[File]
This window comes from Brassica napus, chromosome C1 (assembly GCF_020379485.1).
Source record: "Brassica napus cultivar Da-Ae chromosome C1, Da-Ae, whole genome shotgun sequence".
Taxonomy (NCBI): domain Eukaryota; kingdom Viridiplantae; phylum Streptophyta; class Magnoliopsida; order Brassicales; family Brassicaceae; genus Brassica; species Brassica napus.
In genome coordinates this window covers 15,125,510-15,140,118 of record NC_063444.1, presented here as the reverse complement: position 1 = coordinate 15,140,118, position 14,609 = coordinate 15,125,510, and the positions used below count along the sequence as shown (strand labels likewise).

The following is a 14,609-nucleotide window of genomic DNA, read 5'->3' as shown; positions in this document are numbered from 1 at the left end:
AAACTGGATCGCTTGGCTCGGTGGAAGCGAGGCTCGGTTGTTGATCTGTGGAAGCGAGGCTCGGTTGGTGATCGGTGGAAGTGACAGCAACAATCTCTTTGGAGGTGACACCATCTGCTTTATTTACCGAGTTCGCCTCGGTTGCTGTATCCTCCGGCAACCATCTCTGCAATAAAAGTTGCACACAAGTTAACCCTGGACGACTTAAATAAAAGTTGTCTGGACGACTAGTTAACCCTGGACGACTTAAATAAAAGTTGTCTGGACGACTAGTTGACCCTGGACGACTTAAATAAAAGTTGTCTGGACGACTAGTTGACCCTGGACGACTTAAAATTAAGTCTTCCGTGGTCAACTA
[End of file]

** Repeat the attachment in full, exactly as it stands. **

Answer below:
This window comes from Brassica napus, chromosome C1 (assembly GCF_020379485.1).
Source record: "Brassica napus cultivar Da-Ae chromosome C1, Da-Ae, whole genome shotgun sequence".
Taxonomy (NCBI): domain Eukaryota; kingdom Viridiplantae; phylum Streptophyta; class Magnoliopsida; order Brassicales; family Brassicaceae; genus Brassica; species Brassica napus.
In genome coordinates this window covers 15,125,510-15,140,118 of record NC_063444.1, presented here as the reverse complement: position 1 = coordinate 15,140,118, position 14,609 = coordinate 15,125,510, and the positions used below count along the sequence as shown (strand labels likewise).

The following is a 14,609-nucleotide window of genomic DNA, read 5'->3' as shown; positions in this document are numbered from 1 at the left end:
AAACTGGATCGCTTGGCTCGGTGGAAGCGAGGCTCGGTTGTTGATCTGTGGAAGCGAGGCTCGGTTGGTGATCGGTGGAAGTGACAGCAACAATCTCTTTGGAGGTGACACCATCTGCTTTATTTACCGAGTTCGCCTCGGTTGCTGTATCCTCCGGCAACCATCTCTGCAATAAAAGTTGCACACAAGTTAACCCTGGACGACTTAAATAAAAGTTGTCTGGACGACTAGTTAACCCTGGACGACTTAAATAAAAGTTGTCTGGACGACTAGTTGACCCTGGACGACTTAAATAAAAGTTGTCTGGACGACTAGTTGACCCTGGACGACTTAAAATTAAGTCTTCCGTGGTCAACTA